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 The number of particles in a mole is called Avogadro’s Number
 N_{A}=6.02 x 10^{23} particles / mole
 The mass of an individual atom can be calculated:

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 Boyle’s Law
 At a constant temperature, pressure is inversely proportional to the
volume
 Charles’ Law
 At a constant pressure, the temperature is directly proportional to the
volume
 GayLussac’s Law
 At a constant volume, the pressure is directly proportional to the
temperature

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 Robert Boyle discovered a relationship between the pressure and volume
of a gas. P_{1}V_{1}
= P_{2}V_{2}
 Volume varies inversely with change in pressure.

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 Correct the volume of gas from the indicated pressure to standard
pressure: 952 cubic cm at 86.4
kPa.
 P_{1}V_{1} = P_{2}V_{2}
 86.4 kPa (952 cm^{3}) = 101.325 kPa (V_{2})
 82252.8 cm^{3 }= 101.325 (V_{2})
 V_{2 }= 811.8 cm^{3}

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 A 225 cm^{3} volume of gas is collected at 57 ^{o}C. What volume would this sample of gas
occupy at standard temperature?
 V_{1} = V_{2}
225 cm^{3 }= V_{2}

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 Joseph GayLussac discovered the relationship between pressure and
temperature of a gas. P_{1 }=
P_{2}

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 Summarizes Boyle’s Law, Charles’ Law, and GuyLussac’s Law
 PV = n R T
 R is the Universal Gas Constant
 R = 8.31 J / mole K
 R = 0.0821 L atm / mole K

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51

 1. Calculate the volume, in
liters, occupied by each of the following:
 a. 2 mol H at 300 K & 1.25
atm
 b. .425 mol of ammonia at 37^{O}
C & 550 mm of Hg (760 mm = 1 atm)
 c. 4 g O at 57^{O } C & 675 mm Hg

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 2. Determine the number of moles
of gas contained in each of the following:
 a. 1.25 L at 250 K & 1.06 atm
 b. .80 L at 27^{O} C and
.925 atm
 c. 750 ml at 50^{O} C
& 700 mm

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 3. Calculate the pressure in
atmospheres (atm) exerted by each of the following:
 a. 2.50 L of HF containing 1.35
mol at 320 K
 b. 4.75 L of NO_{2}
containing .86 mol at 300 K
 c. 750 ml of CO_{2}
containing 2.15 mol at 57^{O} C

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 Remember, the number of molecules contained in one mole of any gas is
Avogadro’s numbers, N_{A}= 6.02 x 10^{23}
 So n = N/N_{A}, where n = no. of moles and N is the number of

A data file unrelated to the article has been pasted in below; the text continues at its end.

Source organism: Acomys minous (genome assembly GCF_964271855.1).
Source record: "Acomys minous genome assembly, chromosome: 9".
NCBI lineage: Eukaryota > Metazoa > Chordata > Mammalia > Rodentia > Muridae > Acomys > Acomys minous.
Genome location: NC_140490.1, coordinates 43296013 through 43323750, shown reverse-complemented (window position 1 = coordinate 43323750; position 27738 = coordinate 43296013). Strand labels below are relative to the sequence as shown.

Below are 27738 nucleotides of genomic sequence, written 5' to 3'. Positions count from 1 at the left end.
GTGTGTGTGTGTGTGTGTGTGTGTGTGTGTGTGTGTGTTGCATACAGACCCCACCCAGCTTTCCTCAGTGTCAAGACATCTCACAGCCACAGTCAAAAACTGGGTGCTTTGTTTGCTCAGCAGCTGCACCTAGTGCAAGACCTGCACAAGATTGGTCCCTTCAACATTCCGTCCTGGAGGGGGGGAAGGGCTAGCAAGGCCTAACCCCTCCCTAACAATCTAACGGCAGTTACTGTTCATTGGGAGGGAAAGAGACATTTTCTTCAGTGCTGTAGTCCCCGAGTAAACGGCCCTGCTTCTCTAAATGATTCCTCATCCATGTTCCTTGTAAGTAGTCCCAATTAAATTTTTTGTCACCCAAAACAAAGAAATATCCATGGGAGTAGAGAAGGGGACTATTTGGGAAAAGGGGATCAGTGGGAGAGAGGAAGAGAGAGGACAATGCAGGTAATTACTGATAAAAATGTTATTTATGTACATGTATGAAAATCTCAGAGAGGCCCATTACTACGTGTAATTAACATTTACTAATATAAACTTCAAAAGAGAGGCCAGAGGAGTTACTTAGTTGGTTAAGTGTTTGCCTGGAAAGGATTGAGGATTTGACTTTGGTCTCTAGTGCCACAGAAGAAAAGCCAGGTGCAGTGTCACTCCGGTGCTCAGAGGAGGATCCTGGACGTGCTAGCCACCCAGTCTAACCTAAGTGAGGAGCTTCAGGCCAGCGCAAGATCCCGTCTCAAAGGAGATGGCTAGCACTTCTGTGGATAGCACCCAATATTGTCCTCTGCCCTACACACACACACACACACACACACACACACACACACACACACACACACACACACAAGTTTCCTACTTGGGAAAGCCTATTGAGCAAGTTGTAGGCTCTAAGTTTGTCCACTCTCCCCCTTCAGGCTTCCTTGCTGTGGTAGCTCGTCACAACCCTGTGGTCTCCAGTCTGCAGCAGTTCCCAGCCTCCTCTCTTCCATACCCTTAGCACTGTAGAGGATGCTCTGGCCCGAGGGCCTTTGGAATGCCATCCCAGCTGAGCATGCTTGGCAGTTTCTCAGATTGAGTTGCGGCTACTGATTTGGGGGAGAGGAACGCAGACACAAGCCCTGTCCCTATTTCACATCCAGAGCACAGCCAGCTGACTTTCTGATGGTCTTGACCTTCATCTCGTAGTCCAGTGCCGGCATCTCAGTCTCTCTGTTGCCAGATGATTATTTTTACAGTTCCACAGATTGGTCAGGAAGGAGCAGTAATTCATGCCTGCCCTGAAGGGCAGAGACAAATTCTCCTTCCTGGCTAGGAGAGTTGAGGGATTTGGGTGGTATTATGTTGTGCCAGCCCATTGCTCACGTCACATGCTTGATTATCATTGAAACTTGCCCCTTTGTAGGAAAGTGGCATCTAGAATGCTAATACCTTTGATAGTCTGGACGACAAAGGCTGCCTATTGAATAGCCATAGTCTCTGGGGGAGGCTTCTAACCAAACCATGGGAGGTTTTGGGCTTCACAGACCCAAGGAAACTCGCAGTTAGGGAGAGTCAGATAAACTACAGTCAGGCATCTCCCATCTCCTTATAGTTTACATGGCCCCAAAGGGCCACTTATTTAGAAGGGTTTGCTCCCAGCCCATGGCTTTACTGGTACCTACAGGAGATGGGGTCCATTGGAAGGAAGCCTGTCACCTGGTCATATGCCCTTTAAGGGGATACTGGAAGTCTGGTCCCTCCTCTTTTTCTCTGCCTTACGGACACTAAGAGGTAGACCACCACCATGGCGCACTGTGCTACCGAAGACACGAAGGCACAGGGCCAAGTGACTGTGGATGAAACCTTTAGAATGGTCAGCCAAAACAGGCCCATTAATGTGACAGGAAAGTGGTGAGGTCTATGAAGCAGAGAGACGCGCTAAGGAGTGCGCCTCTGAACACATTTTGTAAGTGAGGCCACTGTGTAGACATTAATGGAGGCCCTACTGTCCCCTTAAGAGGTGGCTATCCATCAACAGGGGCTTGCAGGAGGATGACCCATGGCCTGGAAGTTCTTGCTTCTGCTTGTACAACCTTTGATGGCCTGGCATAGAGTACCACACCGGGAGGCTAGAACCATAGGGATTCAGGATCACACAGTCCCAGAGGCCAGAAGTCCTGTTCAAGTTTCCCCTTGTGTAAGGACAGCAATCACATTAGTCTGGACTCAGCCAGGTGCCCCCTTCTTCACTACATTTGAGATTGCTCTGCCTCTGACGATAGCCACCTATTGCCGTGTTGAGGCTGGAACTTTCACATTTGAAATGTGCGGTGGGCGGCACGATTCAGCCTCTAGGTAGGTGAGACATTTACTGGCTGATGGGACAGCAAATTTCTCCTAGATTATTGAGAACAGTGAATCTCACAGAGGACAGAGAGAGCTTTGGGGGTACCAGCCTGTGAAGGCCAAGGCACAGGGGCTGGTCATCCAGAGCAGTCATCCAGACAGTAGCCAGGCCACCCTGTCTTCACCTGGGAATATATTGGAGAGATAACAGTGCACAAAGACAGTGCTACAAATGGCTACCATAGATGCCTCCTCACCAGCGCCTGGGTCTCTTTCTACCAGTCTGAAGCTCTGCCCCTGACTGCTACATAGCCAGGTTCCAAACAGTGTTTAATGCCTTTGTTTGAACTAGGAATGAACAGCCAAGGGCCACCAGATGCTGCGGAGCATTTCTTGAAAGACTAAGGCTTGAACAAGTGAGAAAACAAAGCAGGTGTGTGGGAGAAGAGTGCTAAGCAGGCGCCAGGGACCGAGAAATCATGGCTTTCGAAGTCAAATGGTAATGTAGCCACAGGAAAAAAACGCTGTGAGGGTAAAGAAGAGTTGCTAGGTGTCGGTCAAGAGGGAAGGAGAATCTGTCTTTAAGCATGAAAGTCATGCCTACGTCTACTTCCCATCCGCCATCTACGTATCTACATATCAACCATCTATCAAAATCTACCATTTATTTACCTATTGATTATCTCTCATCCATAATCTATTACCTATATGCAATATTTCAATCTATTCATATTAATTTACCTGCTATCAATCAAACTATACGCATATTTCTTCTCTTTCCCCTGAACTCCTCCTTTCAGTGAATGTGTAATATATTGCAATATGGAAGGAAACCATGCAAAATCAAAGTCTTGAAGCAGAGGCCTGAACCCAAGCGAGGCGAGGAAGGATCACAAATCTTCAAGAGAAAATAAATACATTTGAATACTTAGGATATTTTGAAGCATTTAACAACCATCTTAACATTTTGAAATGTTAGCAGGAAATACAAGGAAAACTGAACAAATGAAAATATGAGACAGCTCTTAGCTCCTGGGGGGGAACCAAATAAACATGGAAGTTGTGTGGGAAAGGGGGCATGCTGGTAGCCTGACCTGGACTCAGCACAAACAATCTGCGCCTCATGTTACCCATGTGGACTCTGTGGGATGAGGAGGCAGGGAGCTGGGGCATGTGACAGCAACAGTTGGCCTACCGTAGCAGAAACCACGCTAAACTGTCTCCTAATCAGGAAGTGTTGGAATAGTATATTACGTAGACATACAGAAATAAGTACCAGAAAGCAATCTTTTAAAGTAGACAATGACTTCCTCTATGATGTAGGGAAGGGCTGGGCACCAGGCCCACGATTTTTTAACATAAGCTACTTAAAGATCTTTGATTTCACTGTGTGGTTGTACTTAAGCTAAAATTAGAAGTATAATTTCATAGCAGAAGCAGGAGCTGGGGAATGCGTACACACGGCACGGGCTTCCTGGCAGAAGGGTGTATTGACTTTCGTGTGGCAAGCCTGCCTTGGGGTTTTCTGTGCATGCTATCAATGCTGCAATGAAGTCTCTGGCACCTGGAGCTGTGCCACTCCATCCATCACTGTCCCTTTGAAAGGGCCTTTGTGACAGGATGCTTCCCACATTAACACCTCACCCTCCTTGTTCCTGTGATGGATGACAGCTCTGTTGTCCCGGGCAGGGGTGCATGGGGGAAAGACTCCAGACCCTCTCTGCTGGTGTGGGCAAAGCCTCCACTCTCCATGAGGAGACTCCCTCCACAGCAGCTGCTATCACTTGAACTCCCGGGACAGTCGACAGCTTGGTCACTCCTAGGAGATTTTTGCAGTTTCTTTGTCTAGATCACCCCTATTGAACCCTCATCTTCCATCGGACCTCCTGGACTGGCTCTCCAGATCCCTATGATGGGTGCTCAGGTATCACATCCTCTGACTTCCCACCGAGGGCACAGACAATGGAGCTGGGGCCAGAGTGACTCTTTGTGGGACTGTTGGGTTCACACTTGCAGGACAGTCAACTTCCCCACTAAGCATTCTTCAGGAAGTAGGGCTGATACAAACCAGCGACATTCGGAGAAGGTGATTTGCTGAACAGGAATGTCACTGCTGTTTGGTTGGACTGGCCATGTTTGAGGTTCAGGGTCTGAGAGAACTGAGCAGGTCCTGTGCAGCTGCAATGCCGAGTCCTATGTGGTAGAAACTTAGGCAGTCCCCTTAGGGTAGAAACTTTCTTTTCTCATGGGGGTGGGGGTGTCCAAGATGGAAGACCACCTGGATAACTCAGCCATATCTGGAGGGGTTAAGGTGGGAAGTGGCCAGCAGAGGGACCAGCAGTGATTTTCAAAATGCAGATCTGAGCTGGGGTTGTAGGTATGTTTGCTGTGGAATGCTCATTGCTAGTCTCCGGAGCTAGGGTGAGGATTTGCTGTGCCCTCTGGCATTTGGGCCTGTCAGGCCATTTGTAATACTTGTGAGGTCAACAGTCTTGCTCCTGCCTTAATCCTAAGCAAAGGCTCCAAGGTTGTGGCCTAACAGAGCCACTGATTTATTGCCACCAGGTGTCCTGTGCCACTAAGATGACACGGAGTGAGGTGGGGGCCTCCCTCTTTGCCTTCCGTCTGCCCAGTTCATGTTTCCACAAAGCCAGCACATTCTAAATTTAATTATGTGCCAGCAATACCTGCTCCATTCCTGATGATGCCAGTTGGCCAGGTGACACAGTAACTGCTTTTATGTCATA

molecules in the gas.
 Therefore PV = nRT= N/N_{A}RT and
 P V = N k_{B} T
 k_{B} is Boltzmann’s Constant
 k_{B} = R / N_{A} = 1.38 x 10^{23} J/ K
 This equation will allow us to relate the temp. of a gas to the average
kinetic energy of particles in the gas.

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 Equal volumes of gas at the same temperature and pressure contain the
same numbers of molecules
 Corollary: At standard
temperature and pressure, one mole quantities of all gases contain the
same number of molecules
 This number is N_{A}
 Can also look at the total number of particles: N = n N_{A}

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 The number of molecules in the gas is large and the average separation
between them is large compared to their dimensions
 The molecules obey Newton’s laws of motion, but as a whole they move
randomly

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 The molecules interact only by shortrange forces during elastic
collisions
 The molecules make elastic collisions with the walls
 The gas under consideration is a pure substance, all the molecules are
identical

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 The pressure is proportional to the number of molecules per unit volume
and to the average translational kinetic energy of a molecule

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 Temperature is proportional to the average kinetic energy of the
molecules
 The total kinetic energy is proportional to the absolute temperature

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 In a monatomic gas, the KE is the only type of energy the molecules can
have
 U is the internal energy of the gas
 In a polyatomic gas, additional possibilities for contributions to the
internal energy are rotational and vibrational energy in the molecules

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 Expressed as the rootmeansquare (rms) speed
 At a given temperature, lighter molecules move faster, on average, than
heavier ones
 Lighter molecules can more easily reach escape speed from the earth